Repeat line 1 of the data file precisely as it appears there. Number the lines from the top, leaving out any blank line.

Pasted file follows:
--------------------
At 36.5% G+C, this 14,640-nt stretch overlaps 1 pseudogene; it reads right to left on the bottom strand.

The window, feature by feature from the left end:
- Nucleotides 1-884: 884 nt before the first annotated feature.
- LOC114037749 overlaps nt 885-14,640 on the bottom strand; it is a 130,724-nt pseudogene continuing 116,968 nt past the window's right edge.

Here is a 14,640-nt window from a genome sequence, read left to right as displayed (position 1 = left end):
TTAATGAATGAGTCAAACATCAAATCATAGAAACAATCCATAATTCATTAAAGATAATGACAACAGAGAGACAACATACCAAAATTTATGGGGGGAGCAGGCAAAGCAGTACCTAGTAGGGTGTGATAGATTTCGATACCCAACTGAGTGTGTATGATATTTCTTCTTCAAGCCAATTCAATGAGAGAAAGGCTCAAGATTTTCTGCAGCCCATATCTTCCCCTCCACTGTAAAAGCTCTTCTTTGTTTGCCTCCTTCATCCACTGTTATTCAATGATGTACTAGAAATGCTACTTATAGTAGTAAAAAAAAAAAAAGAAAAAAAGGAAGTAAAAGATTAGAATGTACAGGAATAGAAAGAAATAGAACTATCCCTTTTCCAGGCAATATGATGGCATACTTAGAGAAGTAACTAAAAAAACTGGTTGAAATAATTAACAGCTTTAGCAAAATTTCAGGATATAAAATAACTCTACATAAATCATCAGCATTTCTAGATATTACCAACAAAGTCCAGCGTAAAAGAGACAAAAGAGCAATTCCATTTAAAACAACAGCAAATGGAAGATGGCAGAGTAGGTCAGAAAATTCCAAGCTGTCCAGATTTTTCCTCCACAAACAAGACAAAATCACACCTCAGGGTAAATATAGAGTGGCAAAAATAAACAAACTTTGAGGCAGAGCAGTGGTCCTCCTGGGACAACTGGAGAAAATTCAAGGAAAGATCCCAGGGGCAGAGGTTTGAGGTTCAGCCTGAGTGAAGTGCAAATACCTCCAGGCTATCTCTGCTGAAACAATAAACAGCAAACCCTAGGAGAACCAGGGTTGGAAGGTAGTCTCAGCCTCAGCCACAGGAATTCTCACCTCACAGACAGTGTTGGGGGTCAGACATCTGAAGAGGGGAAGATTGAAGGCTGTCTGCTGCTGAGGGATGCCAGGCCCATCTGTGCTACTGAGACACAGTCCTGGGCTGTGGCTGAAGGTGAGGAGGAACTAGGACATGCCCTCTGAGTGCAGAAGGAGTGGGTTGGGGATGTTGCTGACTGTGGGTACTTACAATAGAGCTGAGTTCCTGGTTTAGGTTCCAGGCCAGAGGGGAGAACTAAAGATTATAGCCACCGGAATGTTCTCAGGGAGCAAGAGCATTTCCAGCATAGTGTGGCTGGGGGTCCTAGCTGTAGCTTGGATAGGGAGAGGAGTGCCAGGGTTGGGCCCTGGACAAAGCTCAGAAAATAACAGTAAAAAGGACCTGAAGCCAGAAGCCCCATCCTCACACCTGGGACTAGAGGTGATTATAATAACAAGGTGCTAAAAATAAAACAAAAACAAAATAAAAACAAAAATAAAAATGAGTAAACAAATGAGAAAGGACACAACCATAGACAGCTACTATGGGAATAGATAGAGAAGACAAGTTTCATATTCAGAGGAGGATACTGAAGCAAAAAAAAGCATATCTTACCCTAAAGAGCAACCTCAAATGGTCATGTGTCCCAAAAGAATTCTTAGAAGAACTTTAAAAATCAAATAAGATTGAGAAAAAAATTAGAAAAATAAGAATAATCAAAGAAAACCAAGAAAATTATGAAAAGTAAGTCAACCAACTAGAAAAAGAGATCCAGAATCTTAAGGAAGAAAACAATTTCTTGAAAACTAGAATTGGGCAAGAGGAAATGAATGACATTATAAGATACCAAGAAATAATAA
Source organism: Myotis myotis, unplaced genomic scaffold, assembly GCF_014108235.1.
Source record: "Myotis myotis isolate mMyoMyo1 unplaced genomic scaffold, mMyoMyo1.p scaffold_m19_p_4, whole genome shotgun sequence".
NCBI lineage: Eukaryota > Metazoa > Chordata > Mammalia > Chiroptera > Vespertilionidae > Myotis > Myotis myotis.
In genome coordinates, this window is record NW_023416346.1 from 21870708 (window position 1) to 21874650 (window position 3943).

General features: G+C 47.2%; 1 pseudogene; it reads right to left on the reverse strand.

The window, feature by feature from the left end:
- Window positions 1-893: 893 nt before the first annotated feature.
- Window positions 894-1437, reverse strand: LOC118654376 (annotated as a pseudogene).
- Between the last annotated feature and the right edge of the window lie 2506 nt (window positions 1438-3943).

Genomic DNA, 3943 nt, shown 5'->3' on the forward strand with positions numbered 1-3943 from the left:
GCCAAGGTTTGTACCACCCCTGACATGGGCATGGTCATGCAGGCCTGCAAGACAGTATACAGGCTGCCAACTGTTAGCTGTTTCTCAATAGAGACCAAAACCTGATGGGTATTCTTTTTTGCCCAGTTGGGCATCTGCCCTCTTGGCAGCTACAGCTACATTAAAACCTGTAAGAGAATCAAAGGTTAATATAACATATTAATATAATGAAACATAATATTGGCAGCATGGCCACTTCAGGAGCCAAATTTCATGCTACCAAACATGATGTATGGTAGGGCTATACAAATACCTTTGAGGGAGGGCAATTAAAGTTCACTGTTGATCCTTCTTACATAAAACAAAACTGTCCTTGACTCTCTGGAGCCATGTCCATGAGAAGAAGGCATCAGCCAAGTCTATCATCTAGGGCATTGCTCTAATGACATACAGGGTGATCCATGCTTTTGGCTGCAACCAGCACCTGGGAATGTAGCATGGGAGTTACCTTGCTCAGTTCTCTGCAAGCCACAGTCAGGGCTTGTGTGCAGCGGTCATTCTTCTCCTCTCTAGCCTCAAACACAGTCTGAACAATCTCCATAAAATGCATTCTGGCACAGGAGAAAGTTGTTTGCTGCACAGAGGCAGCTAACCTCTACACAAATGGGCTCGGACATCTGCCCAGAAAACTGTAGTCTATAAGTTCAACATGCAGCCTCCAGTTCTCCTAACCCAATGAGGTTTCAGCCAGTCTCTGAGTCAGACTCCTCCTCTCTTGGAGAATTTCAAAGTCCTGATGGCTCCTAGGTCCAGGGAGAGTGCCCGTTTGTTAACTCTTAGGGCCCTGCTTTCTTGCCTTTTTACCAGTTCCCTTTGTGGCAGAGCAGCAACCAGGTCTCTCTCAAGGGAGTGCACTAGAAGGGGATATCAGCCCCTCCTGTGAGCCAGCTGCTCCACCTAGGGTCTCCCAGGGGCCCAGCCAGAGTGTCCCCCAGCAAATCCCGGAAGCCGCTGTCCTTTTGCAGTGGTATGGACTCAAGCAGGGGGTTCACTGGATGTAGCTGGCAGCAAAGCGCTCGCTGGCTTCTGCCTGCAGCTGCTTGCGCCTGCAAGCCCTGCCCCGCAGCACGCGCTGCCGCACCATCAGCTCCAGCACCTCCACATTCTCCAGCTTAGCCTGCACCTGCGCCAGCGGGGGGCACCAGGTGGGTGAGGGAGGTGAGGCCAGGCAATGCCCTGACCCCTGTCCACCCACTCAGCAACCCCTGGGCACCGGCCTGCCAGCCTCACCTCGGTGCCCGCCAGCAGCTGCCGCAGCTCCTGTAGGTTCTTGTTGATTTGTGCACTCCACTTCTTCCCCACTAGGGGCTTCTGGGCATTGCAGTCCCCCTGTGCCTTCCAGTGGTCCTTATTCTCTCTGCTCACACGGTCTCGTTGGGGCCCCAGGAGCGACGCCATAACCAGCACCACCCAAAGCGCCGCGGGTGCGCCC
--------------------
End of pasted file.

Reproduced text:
At 36.5% G+C, this 14,640-nt stretch overlaps 1 pseudogene; it reads right to left on the bottom strand.